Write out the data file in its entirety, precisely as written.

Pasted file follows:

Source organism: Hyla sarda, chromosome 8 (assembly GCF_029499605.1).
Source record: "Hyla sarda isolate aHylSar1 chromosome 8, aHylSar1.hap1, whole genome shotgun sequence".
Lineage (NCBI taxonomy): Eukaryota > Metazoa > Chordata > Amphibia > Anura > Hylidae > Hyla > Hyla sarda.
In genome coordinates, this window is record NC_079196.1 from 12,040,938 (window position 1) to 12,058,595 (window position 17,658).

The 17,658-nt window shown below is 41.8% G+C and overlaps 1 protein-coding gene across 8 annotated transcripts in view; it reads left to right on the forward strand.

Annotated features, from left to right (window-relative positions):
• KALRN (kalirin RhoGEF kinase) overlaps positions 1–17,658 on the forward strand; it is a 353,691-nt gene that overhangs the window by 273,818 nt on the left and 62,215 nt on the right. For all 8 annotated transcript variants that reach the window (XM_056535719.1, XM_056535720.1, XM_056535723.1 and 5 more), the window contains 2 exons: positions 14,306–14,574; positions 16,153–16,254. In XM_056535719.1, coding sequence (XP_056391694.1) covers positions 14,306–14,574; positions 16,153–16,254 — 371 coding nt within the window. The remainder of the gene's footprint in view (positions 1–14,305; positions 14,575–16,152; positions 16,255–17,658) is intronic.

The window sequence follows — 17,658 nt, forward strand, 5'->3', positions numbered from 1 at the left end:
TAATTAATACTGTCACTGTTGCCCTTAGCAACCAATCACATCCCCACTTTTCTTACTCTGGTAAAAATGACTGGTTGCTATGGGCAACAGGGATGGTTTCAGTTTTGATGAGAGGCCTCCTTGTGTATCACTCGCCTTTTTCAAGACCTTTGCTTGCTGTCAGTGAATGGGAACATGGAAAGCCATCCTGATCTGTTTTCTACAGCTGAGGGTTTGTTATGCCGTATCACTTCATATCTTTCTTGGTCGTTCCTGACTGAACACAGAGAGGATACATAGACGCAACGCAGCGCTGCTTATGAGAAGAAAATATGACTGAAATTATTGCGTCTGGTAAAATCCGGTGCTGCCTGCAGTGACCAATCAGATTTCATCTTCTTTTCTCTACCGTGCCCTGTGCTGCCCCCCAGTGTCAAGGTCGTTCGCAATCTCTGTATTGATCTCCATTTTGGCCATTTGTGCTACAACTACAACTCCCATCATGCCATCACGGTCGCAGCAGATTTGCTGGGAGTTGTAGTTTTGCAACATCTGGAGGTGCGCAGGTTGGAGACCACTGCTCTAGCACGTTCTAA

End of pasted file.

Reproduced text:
Source organism: Hyla sarda, chromosome 8 (assembly GCF_029499605.1).
Source record: "Hyla sarda isolate aHylSar1 chromosome 8, aHylSar1.hap1, whole genome shotgun sequence".
Lineage (NCBI taxonomy): Eukaryota > Metazoa > Chordata > Amphibia > Anura > Hylidae > Hyla > Hyla sarda.
In genome coordinates, this window is record NC_079196.1 from 12,040,938 (window position 1) to 12,058,595 (window position 17,658).

The 17,658-nt window shown below is 41.8% G+C and overlaps 1 protein-coding gene across 8 annotated transcripts in view; it reads left to right on the forward strand.

Annotated features, from left to right (window-relative positions):
• KALRN (kalirin RhoGEF kinase) overlaps positions 1–17,658 on the forward strand; it is a 353,691-nt gene that overhangs the window by 273,818 nt on the left and 62,215 nt on the right. For all 8 annotated transcript variants that reach the window (XM_056535719.1, XM_056535720.1, XM_056535723.1 and 5 more), the window contains 2 exons: positions 14,306–14,574; positions 16,153–16,254. In XM_056535719.1, coding sequence (XP_056391694.1) covers positions 14,306–14,574; positions 16,153–16,254 — 371 coding nt within the window. The remainder of the gene's footprint in view (positions 1–14,305; positions 14,575–16,152; positions 16,255–17,658) is intronic.

The window sequence follows — 17,658 nt, forward strand, 5'->3', positions numbered from 1 at the left end:
TAATTAATACTGTCACTGTTGCCCTTAGCAACCAATCACATCCCCACTTTTCTTACTCTGGTAAAAATGACTGGTTGCTATGGGCAACAGGGATGGTTTCAGTTTTGATGAGAGGCCTCCTTGTGTATCACTCGCCTTTTTCAAGACCTTTGCTTGCTGTCAGTGAATGGGAACATGGAAAGCCATCCTGATCTGTTTTCTACAGCTGAGGGTTTGTTATGCCGTATCACTTCATATCTTTCTTGGTCGTTCCTGACTGAACACAGAGAGGATACATAGACGCAACGCAGCGCTGCTTATGAGAAGAAAATATGACTGAAATTATTGCGTCTGGTAAAATCCGGTGCTGCCTGCAGTGACCAATCAGATTTCATCTTCTTTTCTCTACCGTGCCCTGTGCTGCCCCCCAGTGTCAAGGTCGTTCGCAATCTCTGTATTGATCTCCATTTTGGCCATTTGTGCTACAACTACAACTCCCATCATGCCATCACGGTCGCAGCAGATTTGCTGGGAGTTGTAGTTTTGCAACATCTGGAGGTGCGCAGGTTGGAGACCACTGCTCTAGCACGTTCTAA